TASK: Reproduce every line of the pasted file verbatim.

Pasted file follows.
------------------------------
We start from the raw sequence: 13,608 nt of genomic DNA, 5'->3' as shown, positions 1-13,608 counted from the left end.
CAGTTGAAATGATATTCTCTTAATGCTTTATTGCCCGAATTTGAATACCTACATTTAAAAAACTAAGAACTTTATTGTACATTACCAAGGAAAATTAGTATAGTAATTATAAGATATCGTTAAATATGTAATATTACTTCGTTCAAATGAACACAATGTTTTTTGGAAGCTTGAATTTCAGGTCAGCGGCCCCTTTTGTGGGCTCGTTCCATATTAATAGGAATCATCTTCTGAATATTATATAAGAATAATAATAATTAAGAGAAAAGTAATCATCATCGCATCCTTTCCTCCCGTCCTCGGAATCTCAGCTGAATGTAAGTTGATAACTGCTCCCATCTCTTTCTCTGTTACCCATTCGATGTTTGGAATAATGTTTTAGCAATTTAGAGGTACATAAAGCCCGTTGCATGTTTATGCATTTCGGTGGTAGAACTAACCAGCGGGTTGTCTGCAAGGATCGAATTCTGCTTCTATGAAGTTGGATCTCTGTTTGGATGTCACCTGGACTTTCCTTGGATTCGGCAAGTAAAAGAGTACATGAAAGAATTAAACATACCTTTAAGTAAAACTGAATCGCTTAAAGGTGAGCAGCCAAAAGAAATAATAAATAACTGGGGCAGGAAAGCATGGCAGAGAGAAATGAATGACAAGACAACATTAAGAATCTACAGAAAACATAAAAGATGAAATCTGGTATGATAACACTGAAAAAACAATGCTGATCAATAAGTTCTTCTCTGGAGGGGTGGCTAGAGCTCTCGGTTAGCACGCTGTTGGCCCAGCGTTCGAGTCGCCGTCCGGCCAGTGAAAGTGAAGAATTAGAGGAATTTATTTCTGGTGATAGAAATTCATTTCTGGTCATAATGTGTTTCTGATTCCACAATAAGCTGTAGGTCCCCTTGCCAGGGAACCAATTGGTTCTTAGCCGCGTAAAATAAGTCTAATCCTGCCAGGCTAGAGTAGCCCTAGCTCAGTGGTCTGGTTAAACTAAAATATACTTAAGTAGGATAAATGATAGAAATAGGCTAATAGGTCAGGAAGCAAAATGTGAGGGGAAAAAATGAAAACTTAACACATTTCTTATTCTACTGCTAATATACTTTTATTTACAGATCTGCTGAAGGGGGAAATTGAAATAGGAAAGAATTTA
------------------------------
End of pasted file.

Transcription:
We start from the raw sequence: 13,608 nt of genomic DNA, 5'->3' as shown, positions 1-13,608 counted from the left end.
CAGTTGAAATGATATTCTCTTAATGCTTTATTGCCCGAATTTGAATACCTACATTTAAAAAACTAAGAACTTTATTGTACATTACCAAGGAAAATTAGTATAGTAATTATAAGATATCGTTAAATATGTAATATTACTTCGTTCAAATGAACACAATGTTTTTTGGAAGCTTGAATTTCAGGTCAGCGGCCCCTTTTGTGGGCTCGTTCCATATTAATAGGAATCATCTTCTGAATATTATATAAGAATAATAATAATTAAGAGAAAAGTAATCATCATCGCATCCTTTCCTCCCGTCCTCGGAATCTCAGCTGAATGTAAGTTGATAACTGCTCCCATCTCTTTCTCTGTTACCCATTCGATGTTTGGAATAATGTTTTAGCAATTTAGAGGTACATAAAGCCCGTTGCATGTTTATGCATTTCGGTGGTAGAACTAACCAGCGGGTTGTCTGCAAGGATCGAATTCTGCTTCTATGAAGTTGGATCTCTGTTTGGATGTCACCTGGACTTTCCTTGGATTCGGCAAGTAAAAGAGTACATGAAAGAATTAAACATACCTTTAAGTAAAACTGAATCGCTTAAAGGTGAGCAGCCAAAAGAAATAATAAATAACTGGGGCAGGAAAGCATGGCAGAGAGAAATGAATGACAAGACAACATTAAGAATCTACAGAAAACATAAAAGATGAAATCTGGTATGATAACACTGAAAAAACAATGCTGATCAATAAGTTCTTCTCTGGAGGGGTGGCTAGAGCTCTCGGTTAGCACGCTGTTGGCCCAGCGTTCGAGTCGCCGTCCGGCCAGTGAAAGTGAAGAATTAGAGGAATTTATTTCTGGTGATAGAAATTCATTTCTGGTCATAATGTGTTTCTGATTCCACAATAAGCTGTAGGTCCCCTTGCCAGGGAACCAATTGGTTCTTAGCCGCGTAAAATAAGTCTAATCCTGCCAGGCTAGAGTAGCCCTAGCTCAGTGGTCTGGTTAAACTAAAATATACTTAAGTAGGATAAATGATAGAAATAGGCTAATAGGTCAGGAAGCAAAATGTGAGGGGAAAAAATGAAAACTTAACACATTTCTTATTCTACTGCTAATATACTTTTATTTACAGATCTGCTGAAGGGGGAAATTGAAATAGGAAAGAATTTA